Anonymous said...

Another Fine Article Patriot

Newfoundlanders and Labradorian's better have learned there lession.No party is to be trusted but our own.
Newfoundland and Labrador First Party !!!

Wince said...

The NL First Party is a joke. When do you ever hear tell of them? Go look at their web site... it's always months out of date.

They'd have my support if they could demonstrate that they are actually doing something.

Anonymous said...

The whole province is a joke. We should just scrap everything and start over.

We are the laughingstock of Canada and usually for good reason.

All we ever seem to produce are greedy, corrupt politicians, or loud-mouths who do more blustering and posturing than actual work for the benefit of the people.

A lot of people on this blog say Newfoundlanders tend to blame everyone else for their problems and I can see why they'd say that.

We always want government to fix all our problems and take care of us.....well I for one am going to take care of myself from now on.

I'm going to the job fair today to try and start a life finally. I'm 28 years old and still live at home because I can't catch a break. The offshore industry was supposed to be my big break and I had a job until Williams drove out the oil companies.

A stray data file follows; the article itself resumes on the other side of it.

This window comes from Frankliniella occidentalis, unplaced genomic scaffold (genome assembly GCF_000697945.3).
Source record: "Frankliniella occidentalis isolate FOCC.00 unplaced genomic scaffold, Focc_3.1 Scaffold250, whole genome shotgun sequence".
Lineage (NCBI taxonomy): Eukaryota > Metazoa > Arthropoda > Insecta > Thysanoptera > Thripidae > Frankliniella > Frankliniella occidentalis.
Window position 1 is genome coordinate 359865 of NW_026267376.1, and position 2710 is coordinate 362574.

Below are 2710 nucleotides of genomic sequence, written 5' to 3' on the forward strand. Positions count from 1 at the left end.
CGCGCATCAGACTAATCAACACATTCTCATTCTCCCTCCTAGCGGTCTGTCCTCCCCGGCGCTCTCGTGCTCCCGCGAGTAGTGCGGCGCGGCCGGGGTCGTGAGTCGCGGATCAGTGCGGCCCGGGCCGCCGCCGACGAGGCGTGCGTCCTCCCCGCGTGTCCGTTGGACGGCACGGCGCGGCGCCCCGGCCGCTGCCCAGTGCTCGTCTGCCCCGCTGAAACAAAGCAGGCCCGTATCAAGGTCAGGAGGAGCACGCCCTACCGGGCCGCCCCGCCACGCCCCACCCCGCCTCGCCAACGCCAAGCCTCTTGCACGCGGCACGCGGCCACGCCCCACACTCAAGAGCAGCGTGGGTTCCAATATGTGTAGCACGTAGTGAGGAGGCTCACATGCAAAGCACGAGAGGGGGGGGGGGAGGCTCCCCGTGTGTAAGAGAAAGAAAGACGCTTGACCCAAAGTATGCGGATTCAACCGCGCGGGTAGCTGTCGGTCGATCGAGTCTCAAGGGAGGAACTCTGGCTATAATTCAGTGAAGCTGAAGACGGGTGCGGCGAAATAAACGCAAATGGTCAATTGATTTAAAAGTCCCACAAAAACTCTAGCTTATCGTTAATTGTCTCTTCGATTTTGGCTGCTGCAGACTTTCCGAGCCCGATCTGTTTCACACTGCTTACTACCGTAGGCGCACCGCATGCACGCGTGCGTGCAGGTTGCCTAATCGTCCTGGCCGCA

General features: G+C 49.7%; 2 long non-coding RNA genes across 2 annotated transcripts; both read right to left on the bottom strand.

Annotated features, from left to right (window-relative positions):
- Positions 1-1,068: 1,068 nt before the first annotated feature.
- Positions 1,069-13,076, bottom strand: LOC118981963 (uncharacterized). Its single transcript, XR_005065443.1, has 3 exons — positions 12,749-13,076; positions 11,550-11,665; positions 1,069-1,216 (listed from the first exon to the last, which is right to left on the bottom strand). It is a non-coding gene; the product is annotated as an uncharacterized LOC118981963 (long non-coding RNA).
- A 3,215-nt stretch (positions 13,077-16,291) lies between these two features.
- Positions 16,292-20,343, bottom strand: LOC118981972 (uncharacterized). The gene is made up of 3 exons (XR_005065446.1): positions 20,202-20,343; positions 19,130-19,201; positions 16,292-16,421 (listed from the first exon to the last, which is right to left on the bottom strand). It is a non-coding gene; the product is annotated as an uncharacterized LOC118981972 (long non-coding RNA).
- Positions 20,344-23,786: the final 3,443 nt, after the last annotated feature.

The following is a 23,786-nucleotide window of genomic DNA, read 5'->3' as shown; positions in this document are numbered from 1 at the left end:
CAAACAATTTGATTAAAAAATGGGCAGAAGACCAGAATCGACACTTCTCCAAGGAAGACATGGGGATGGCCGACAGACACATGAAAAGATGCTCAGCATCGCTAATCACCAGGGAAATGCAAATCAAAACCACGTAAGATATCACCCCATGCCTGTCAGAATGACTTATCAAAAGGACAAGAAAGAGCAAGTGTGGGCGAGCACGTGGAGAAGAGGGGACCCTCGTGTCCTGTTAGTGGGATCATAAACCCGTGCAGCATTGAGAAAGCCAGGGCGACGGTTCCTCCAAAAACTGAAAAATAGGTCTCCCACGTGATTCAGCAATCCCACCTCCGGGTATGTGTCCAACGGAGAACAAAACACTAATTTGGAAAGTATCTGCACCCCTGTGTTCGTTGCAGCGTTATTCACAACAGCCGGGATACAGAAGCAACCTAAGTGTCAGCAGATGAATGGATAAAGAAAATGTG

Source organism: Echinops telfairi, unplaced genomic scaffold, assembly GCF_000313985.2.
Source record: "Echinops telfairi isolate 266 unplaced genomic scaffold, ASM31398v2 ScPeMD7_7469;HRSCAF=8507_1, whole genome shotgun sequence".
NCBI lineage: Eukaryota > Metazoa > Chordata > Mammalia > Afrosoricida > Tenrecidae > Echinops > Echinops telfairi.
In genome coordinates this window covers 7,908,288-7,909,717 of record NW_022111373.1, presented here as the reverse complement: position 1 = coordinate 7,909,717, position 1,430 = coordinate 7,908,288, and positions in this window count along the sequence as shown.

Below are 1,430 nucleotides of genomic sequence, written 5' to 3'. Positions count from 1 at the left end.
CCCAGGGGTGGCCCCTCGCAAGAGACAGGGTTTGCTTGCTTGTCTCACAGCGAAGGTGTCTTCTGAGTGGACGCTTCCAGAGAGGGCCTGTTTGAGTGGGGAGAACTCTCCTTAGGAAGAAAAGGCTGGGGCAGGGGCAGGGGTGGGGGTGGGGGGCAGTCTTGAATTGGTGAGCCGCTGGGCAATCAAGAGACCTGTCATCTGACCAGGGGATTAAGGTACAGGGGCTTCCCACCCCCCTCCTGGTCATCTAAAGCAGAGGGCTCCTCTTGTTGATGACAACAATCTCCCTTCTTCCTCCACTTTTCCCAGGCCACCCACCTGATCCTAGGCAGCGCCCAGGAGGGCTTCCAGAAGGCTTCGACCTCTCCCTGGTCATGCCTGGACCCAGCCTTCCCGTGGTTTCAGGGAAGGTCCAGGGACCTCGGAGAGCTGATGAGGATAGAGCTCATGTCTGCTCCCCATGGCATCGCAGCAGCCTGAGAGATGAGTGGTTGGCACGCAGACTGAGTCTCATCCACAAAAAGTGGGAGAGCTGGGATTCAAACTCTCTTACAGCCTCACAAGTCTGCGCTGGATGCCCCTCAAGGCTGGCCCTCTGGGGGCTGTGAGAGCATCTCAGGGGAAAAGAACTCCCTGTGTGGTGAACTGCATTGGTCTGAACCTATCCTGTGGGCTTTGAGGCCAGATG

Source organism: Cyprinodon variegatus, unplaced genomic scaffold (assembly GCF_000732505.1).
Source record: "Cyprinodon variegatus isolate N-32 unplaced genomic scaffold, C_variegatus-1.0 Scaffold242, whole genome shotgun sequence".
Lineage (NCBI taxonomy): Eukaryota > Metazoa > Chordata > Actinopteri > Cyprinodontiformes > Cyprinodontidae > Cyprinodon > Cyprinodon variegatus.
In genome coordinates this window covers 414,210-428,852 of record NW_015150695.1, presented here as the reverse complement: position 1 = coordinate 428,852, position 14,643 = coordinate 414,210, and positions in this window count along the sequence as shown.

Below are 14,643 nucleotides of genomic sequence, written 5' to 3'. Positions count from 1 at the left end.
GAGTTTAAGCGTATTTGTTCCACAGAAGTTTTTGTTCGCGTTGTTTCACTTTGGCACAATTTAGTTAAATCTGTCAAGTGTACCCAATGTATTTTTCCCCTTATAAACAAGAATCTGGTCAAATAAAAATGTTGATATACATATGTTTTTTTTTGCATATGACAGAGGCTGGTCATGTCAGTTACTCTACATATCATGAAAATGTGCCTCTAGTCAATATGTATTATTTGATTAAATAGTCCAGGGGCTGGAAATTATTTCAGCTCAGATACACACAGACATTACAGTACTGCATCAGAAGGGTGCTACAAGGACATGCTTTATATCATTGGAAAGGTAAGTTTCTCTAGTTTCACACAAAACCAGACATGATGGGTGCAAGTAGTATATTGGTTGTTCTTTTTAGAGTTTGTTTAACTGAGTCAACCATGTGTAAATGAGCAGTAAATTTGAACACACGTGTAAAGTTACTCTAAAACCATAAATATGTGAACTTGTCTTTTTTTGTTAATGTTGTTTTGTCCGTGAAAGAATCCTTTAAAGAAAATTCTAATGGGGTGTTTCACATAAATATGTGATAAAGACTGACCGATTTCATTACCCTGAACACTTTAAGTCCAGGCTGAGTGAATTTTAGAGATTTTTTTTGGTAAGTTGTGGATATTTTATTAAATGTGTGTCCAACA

Looks like I'm Alberta-bound and it's not soon enough.

Maybe someday I'll be back but other than for family, what's the point??

This place is falling apart.

Thanks for nothing Mr. Williams. But, I'm not going to sit here and blame others and moan. I'm heading away to find my own luck.

Anonymous said...

To the Anon who said, "So much for party loyalty" I say, Thank God for that. It's party loyalty that helped get us in the mess we are in today. If it wasn't for party loyalty Hearn wouldn't have backed this budget from Ottawa.

Party Loyalty deserves to be dead and buried. Good riddance!!!

Anonymous said...

I agree with the above to a degree, however, a man who cannot be loyal to the party he committed to, cannot be trusted in other matters either.

It really shows William's true character of "fair-weather friend".